An Escondido, California, couple with a small child recently settled a family housing discrimination case for $23,000. The young married couple had alleged discriminatory practices aimed at children by an apartment complex.
The settlement included compensation for the two San Diego Fair Housing Councils who were named as Plaintiffs in the suit. The case, entitled Collie V. Booth, was filed in U.S. District Court for the Southern District of California. Two testers affiliated with the San Diego Fair Housing Council were named plaintiffs in the suit and the settlement included their claims.
Discrimination After Birth of Child
The Collies moved into Whispering Pines apartment complex in October 1991. At the time, they did not have any children but they later had a child. The Collies initially moved into an upstairs apartment. Soon after they moved in, they noticed that there was a depression in the floor which caused furniture to lean toward the center of the room. A dispute arose between the parties about the nature and extent of the problem.
The building inspector checked the property and advised that the problem did not present a structural danger. However, according to the Collies, the management became upset that the Collies had contacted the City inspector. The Collies said that the managers of the apartment complex then marked them for eviction and otherwise began to discriminate against them because of their minor child.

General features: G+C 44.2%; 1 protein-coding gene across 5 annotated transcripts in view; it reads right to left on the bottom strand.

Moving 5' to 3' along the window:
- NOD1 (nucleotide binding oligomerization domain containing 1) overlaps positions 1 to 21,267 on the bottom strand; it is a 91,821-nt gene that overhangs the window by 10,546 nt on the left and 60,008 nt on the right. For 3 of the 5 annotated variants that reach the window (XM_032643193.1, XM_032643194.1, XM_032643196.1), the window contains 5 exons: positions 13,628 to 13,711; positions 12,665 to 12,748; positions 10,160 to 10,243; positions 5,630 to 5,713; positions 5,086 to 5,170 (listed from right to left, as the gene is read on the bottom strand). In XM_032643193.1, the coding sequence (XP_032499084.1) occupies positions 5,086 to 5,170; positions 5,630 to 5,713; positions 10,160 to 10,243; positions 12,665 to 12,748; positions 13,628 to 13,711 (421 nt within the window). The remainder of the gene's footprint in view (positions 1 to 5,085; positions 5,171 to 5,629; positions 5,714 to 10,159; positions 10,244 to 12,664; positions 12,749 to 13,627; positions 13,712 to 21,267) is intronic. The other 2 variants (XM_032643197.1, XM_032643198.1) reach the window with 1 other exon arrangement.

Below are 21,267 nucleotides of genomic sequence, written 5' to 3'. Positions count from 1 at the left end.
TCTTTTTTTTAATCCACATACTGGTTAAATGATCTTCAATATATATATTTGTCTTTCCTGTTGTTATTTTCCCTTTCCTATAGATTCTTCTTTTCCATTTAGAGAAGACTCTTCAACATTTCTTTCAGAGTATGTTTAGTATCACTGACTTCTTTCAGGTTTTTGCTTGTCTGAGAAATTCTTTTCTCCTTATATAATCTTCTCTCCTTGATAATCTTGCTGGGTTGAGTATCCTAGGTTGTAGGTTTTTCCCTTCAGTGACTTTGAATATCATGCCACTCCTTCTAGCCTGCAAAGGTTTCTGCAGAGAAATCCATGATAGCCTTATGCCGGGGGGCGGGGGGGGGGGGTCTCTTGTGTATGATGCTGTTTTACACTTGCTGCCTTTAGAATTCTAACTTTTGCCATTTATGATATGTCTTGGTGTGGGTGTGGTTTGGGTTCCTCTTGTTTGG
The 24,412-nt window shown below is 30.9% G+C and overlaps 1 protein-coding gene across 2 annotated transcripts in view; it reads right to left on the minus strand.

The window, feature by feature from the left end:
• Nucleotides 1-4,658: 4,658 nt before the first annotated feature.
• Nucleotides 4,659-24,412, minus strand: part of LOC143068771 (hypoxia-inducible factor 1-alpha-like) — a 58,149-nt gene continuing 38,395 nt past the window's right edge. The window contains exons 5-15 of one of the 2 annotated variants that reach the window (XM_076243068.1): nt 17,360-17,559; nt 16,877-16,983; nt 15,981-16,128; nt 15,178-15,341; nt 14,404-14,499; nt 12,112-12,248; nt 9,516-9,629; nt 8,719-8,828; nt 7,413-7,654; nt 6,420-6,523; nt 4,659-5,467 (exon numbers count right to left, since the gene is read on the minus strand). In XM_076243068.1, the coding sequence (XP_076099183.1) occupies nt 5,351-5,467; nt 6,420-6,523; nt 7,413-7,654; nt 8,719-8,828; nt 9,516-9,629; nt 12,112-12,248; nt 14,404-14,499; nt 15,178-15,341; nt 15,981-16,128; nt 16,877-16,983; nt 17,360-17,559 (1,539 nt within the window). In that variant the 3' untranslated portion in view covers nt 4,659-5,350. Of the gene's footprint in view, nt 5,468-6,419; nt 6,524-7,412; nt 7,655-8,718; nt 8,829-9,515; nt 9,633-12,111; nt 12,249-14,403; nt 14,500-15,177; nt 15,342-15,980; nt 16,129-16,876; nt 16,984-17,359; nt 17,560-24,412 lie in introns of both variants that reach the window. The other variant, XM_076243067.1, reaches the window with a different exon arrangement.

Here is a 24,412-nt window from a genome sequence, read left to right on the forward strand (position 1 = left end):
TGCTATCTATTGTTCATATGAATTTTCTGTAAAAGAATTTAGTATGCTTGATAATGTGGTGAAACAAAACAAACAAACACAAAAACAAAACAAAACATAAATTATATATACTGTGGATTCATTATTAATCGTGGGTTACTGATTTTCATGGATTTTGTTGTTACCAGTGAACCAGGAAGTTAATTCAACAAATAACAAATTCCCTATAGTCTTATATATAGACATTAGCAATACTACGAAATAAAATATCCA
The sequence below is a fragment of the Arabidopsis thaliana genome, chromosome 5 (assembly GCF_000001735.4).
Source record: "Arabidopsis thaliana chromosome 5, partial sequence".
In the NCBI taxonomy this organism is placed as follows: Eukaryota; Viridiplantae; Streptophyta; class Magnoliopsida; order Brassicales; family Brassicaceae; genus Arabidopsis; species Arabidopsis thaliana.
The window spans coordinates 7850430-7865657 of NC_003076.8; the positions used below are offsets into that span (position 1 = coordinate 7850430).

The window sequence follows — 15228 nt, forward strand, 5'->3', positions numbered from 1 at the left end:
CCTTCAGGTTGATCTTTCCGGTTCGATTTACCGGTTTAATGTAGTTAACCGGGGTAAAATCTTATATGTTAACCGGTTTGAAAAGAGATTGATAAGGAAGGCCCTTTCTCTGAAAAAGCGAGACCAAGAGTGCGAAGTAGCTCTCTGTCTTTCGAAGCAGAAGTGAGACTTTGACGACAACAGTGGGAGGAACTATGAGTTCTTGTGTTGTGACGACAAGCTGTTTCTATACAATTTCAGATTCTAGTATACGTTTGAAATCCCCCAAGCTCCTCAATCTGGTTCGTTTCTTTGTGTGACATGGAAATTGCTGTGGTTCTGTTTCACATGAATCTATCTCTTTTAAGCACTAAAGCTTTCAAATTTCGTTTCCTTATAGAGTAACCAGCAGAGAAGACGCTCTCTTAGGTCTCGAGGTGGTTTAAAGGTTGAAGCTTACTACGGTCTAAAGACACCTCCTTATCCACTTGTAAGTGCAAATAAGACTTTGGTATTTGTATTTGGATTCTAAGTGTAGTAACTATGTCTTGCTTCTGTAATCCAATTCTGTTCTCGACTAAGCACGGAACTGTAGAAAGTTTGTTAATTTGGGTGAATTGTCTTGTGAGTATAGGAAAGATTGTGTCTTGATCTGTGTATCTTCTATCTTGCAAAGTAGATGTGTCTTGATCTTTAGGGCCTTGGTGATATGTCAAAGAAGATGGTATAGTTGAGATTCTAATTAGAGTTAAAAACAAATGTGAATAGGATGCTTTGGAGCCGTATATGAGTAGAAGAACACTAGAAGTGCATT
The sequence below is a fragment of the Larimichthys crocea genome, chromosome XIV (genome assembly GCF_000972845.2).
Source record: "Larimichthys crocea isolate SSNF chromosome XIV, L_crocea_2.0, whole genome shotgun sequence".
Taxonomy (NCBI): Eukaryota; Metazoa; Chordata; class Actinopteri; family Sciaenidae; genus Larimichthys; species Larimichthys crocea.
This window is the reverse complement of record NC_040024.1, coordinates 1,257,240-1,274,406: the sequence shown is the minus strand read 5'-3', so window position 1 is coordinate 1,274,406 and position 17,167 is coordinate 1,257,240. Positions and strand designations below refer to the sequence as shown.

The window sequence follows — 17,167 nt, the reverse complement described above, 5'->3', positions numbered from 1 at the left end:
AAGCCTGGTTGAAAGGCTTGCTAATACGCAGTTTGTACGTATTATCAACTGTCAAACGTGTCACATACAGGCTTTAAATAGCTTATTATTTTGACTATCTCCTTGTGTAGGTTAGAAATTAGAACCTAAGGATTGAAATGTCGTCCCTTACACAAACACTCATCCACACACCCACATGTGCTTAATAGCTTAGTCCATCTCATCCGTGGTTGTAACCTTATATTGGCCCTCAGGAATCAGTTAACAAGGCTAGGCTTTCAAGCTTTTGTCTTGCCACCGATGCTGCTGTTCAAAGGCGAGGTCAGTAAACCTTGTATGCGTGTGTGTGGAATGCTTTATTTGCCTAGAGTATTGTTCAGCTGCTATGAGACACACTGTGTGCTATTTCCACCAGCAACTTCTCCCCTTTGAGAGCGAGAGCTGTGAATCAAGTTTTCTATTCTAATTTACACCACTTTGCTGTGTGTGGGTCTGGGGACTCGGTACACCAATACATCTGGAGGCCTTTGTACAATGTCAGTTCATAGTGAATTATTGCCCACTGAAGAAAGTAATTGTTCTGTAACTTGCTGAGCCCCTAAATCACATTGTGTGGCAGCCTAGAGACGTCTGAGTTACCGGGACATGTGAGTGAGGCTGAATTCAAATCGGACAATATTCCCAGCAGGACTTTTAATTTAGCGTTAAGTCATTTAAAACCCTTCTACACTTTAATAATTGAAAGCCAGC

Shortly thereafter, the Collies contacted the Fair Housing Council alleging that Whispering Pines was refusing to rent upstairs apartments to families with children.
They claimed that on at least three occasions, the management demanded that the Collies leave the pool area because they had their infant child with them during hours which restricted children's access to the pool. There was never any dispute that Whispering Pines Apartments had restricted pool hours for children. The San Diego Fair Housing Council sent testers to Whispering Pines. The testers confirmed that Whispering Pines was refusing to rent upstairs apartments to families with children.
The Collies also contend they were discriminated against in other ways, including the creation of a hostile environment, and insults and comments from management, which the Collies believe were intended as retaliation for the exercise of their rights. The settlement two months before trial included $1,000 and $750, for the two plaintiff testers.
Complainant was represented by Attorney Joseph Valenti of Escondido.